A Core Web-Writing Workshop for Singapore + ASEAN Online Audiences.

When we discuss writing for the web, we’re actually studying human behaviour online — how our audiences consume and react to all of our content on the web, via mobile, and in digital, and virtual reality spaces. To become an expert in web-writing is to recognise, rethink, and reshape traditional writing practices to fit with online content expectations and engagement. Let’s learn about writing for the web, by drawing first on the wisdom of the crowd.

Go to Writing for the Web Workshop [+] or continue reading this article.

Writing to a wider web.

Remember that feeling when you read something, watched a video, or listened to a song, and experienced that tingly sensation running down your spine? That special feeling is a neuro response to something that is moving, evocative — or put another way, engaging. It feels good. That response is an extremely high form of human engagement, something many content creators aspire to produce. This response is called an autonomous sensory meridian response (ASMR) and is gaining traction in its form and function as online content evolves to become more humanised. In other words, after consuming online content we want to feel good.

Writing for a bigger world.

There’s a massive trend online, with YouTube leading the charge, to produce content that draws on ASMR. A simple Google search on ASMR will reveal massive amounts of favourable data from studies by brands, technology, and content companies. If anything, such studies make it abundantly clear that writing for the web is not about applying simplistic techniques of language and outdated structures, the kind stuffy web-marketers employed back in the 1990s. Instead, writing for the web is the practice of creating experiential content for users — content that stimulates and humanises engagement.

Writing for which web?

The Internet is the first thing that humanity has built, that humanity doesn’t understand.
~ Eric Schmidt

Before we get started writing anything for the web, most of us will have a good idea of the topicality of our content — what it discusses, for whom it’s for, and the point we’d like to make. Few of us will also consider how the medium of the web changes these answers when compared to writing for offline channels. The web is a medium, and like all media (think of light passing through glass blocks and prisms) it reflects, refracts and fragments the information coming through it.

Depending on the type of web channel we choose, our content may end up skewed, re-directed, or sub-divided into multiple viewpoints that reveal more than what we intended. The best content written for the web always takes into account the variability of the medium in which our words will live and pass through. Our first step in becoming web content experts is to then recognise that content (words, images, videos) does not exist in a vacuum but is influenced by the medium through which it passes. In other words, it’s not just the content we produce, but the web channel we choose to drive our content’s intended meaning.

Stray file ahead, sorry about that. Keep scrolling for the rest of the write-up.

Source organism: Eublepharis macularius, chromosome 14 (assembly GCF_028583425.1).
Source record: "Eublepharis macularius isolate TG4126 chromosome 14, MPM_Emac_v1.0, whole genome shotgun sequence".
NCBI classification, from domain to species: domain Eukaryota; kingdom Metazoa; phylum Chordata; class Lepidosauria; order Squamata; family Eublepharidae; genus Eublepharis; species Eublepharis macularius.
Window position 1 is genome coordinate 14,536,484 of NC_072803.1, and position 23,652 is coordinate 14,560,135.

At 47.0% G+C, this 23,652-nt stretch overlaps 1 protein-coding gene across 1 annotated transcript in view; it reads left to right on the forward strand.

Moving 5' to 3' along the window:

Web-Writing Course: Exercise 1
Pick an existing article from a news website that interests you and re-write it as a post on Google+ or Facebook. What were the differences (if any) you found when re-writing the article as a post on a social medium? What features (length, voice, expressions) did you change when re-writing the article? Why do you think these changes (if any) occurred? So what’s the difference between writing an article for the web, and writing a post for social media?

The web writes back.

The Internet is allowing what used to be a monologue to become a dialogue. I think that’s healthy.
~ Joseph Gordon-Levitt

The Internet is an interactive space, and an international hive. That much may be obvious to all of us. Yet when writing for the web, so many will simply extend traditional writing practices to online media. How do you suppose that plays out? When we speak to the Internet, the Internet talks back. When we write for the web we’re having a conversation, and the rules for great conversations expressly prohibit monologues — no hogging allowed. Think about the number of web pages that do just this — treat audiences as passive recipients of a monologue. The rules and restrictions of traditional media are different from the web, and so too should be our style of communication. When writing for the web, we are engaging audiences (real people with feelings).

Engagement requires a minimum of two, which means we’re in the realm of dialogues. So when writing for the web, write how you would have a conversation. Follow your natural speaking rhythms and patterns and you will find you already have an in-built mechanism to regulate your web-writing strategies. Word of Caution: Don’t forget rule number one. The web is a multi-layered communications platform, which means there are channels that allow, even dictate, monologues. Pay attention to which medium your web content is passing through, then write for that medium’s sub-rules. But remember also the general rule for writing for the web: default to writing for conversations when creating online content.

Web-Writing Course: Exercise 2